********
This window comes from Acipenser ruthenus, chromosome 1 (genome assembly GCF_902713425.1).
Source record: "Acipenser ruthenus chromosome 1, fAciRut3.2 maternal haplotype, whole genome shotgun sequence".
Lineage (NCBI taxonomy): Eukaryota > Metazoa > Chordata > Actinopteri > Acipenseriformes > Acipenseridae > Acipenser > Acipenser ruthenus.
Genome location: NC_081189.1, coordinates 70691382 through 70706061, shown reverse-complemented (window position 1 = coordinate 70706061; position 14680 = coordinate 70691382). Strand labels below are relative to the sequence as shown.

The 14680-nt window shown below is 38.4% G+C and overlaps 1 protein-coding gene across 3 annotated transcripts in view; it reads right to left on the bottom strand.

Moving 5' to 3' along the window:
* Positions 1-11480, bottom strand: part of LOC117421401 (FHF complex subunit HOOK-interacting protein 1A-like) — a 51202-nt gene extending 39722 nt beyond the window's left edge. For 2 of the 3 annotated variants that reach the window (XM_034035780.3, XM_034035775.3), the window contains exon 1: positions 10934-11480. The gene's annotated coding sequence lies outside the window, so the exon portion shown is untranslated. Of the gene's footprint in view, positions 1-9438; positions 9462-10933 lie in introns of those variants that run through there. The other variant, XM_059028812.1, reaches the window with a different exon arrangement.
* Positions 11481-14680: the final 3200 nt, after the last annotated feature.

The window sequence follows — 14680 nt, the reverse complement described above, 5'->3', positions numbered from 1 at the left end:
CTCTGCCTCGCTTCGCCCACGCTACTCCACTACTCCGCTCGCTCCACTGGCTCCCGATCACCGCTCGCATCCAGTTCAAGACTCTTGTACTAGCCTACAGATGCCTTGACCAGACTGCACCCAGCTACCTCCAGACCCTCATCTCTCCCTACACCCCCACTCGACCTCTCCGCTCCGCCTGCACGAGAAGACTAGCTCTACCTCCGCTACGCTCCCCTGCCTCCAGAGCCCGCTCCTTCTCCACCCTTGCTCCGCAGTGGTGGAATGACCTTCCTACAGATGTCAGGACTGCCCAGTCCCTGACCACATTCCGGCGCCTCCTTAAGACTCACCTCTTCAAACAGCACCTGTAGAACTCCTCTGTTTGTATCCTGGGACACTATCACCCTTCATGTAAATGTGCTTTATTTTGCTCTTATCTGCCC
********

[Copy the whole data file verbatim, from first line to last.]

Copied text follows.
This window comes from Acipenser ruthenus, chromosome 1 (genome assembly GCF_902713425.1).
Source record: "Acipenser ruthenus chromosome 1, fAciRut3.2 maternal haplotype, whole genome shotgun sequence".
Lineage (NCBI taxonomy): Eukaryota > Metazoa > Chordata > Actinopteri > Acipenseriformes > Acipenseridae > Acipenser > Acipenser ruthenus.
Genome location: NC_081189.1, coordinates 70691382 through 70706061, shown reverse-complemented (window position 1 = coordinate 70706061; position 14680 = coordinate 70691382). Strand labels below are relative to the sequence as shown.

The 14680-nt window shown below is 38.4% G+C and overlaps 1 protein-coding gene across 3 annotated transcripts in view; it reads right to left on the bottom strand.

Moving 5' to 3' along the window:
* Positions 1-11480, bottom strand: part of LOC117421401 (FHF complex subunit HOOK-interacting protein 1A-like) — a 51202-nt gene extending 39722 nt beyond the window's left edge. For 2 of the 3 annotated variants that reach the window (XM_034035780.3, XM_034035775.3), the window contains exon 1: positions 10934-11480. The gene's annotated coding sequence lies outside the window, so the exon portion shown is untranslated. Of the gene's footprint in view, positions 1-9438; positions 9462-10933 lie in introns of those variants that run through there. The other variant, XM_059028812.1, reaches the window with a different exon arrangement.
* Positions 11481-14680: the final 3200 nt, after the last annotated feature.

The window sequence follows — 14680 nt, the reverse complement described above, 5'->3', positions numbered from 1 at the left end:
CTCTGCCTCGCTTCGCCCACGCTACTCCACTACTCCGCTCGCTCCACTGGCTCCCGATCACCGCTCGCATCCAGTTCAAGACTCTTGTACTAGCCTACAGATGCCTTGACCAGACTGCACCCAGCTACCTCCAGACCCTCATCTCTCCCTACACCCCCACTCGACCTCTCCGCTCCGCCTGCACGAGAAGACTAGCTCTACCTCCGCTACGCTCCCCTGCCTCCAGAGCCCGCTCCTTCTCCACCCTTGCTCCGCAGTGGTGGAATGACCTTCCTACAGATGTCAGGACTGCCCAGTCCCTGACCACATTCCGGCGCCTCCTTAAGACTCACCTCTTCAAACAGCACCTGTAGAACTCCTCTGTTTGTATCCTGGGACACTATCACCCTTCATGTAAATGTGCTTTATTTTGCTCTTATCTGCCC